Ralph Northam takes Democratic nomination for governor

Posted June 14, 2017

Time Kaine and Mark Warner, as well as McAuliffe.

Virginia voters are picking their nominees Tuesday for one of just two gubernatorial races this year, in contests where President Trump looms as a major factor.

Virginia voters on Tuesday will choose the Republican and Democratic nominees for governor in an election seen as a gauge of the USA electorate's mood about President Donald Trump ahead of next year's midterm races. Despite the support of the state party's establishment and elected leaders, Northam began the race ahead of Perriello and has since steadily fallen behind.

The three-way Republican primary remained too close to call, with ardent Trump supporter Corey Stewart doing surprising well against former Republican National Committee Chairman Ed Gillespie. He's courted reliable Democratic voters, saying he is the more pragmatic choice who can win in the general election.

But it's in the overlooked GOP primary where a possible upset is brewing. Many says that the environmental destruction caused by the pipeline's construction could hurt the region's growing tourism industry, which brings in almost $1b a year to the region and has grown by 53% over the last decade.

On display south of the Mason-Dixon line is an experiment into how Democrats run against each other in the wake of a bruising primary season and in the midst of a party-wide power struggle over remaking itself in the image of Hillary Clinton or Bernie Sanders.

Perriello had the backing of Vermont Sen. "Growing up there was no question that this law and order dystopic language was very appealing there, but I think people are beyond that". John Clisham, 53, came out to a Northam canvass kickoff on Saturday morning clad in a Bernie shirt.

In the Democratic race, Northam comfortably won statewide by almost 12 percent of the vote, and the lieutenant governor carried Loudoun County by 2.5 percent of Democratic ballots cast. Gillespie is facing two challengers for the party nomination. "Northam, a doctor, has upped his attacks on Trump, calling the President a "'narcissistic maniac" in an ad last month. But their style and approach to the campaign are distinct. He's now running a similar blow-up-the-system campaign. Turnout in 2017 could be an important key in this race because the insurgent candidates on both sides are likely banking on the fact that many voters that don't normally participate will this time around. He's heavily outspent Perriello on air in the closing stretch.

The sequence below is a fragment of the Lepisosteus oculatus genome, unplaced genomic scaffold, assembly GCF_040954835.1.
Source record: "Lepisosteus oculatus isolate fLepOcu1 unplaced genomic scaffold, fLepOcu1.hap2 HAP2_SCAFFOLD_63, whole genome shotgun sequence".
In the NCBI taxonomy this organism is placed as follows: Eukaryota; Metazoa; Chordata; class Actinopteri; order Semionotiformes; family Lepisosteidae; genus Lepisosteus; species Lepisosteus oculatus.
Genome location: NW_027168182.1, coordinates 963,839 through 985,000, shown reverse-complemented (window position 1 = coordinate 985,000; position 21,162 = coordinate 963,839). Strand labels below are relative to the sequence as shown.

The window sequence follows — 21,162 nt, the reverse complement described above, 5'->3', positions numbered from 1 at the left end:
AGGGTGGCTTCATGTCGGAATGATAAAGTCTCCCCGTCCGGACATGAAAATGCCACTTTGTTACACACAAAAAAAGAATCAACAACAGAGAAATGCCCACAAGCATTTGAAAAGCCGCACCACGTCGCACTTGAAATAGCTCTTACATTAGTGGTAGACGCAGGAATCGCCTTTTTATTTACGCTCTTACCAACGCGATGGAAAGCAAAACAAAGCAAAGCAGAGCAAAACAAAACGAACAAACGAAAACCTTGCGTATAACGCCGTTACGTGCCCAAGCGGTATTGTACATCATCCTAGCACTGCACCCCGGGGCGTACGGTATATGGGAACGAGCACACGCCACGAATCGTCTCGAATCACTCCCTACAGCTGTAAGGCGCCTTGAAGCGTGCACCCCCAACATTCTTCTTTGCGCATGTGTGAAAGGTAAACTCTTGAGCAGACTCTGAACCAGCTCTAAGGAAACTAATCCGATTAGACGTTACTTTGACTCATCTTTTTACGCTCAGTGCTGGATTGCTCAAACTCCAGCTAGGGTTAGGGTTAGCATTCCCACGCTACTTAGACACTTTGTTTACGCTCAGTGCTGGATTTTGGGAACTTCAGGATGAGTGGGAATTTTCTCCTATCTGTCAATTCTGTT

Perriello also bridges the gaps in the party.

The former congressman from Charlottesville made his anti-Trump message a priority early on, and he told NPR that was a big reason why he chose to get in the contest.

Both parties have a three-way primary for lieutenant governor, a largely ceremonial position that's often a stepping stone to higher office. "I will not campaign for him".

"All I am going to do is put forward ideas that will get Virginia going again", Gillespie said. He energized many new-to-politics voters who oppose Trump and promised to support a grab-bag of progressive policies, like raising taxes on the wealthy, using public funds for political campaigns or mandating union membership. Barrows, a 29-year old restaurant manager, says the former congressman more closely aligns with her progressive views.

Climate Hawks Vote took this step - the group's first-ever endorsement in a state race - only after first surveying its Virginia members. The general election is expected to be an early referendum on the president and a preview of what the 2018 midterm elections will look like.

Republicans Corey Stewart, Frank Wagner and Ed Gillespie will face off on today's ballot. The Minnesota native also is running on a theme of preserving Southern heritage, making multiple statements opposing the removal of Confederate monuments.

Pressed by NBC as to whether he would campaign with Trump, Gillespie also hedged and argued this was about state and local issues. "I voted for Democratic presidential candidates".

Gillespie worked his way through college by taking out student loans, working as a short order cook, waiting tables and working as a senate parking lot attendant. "This election's about Virginia and the future of the commonwealth we love".

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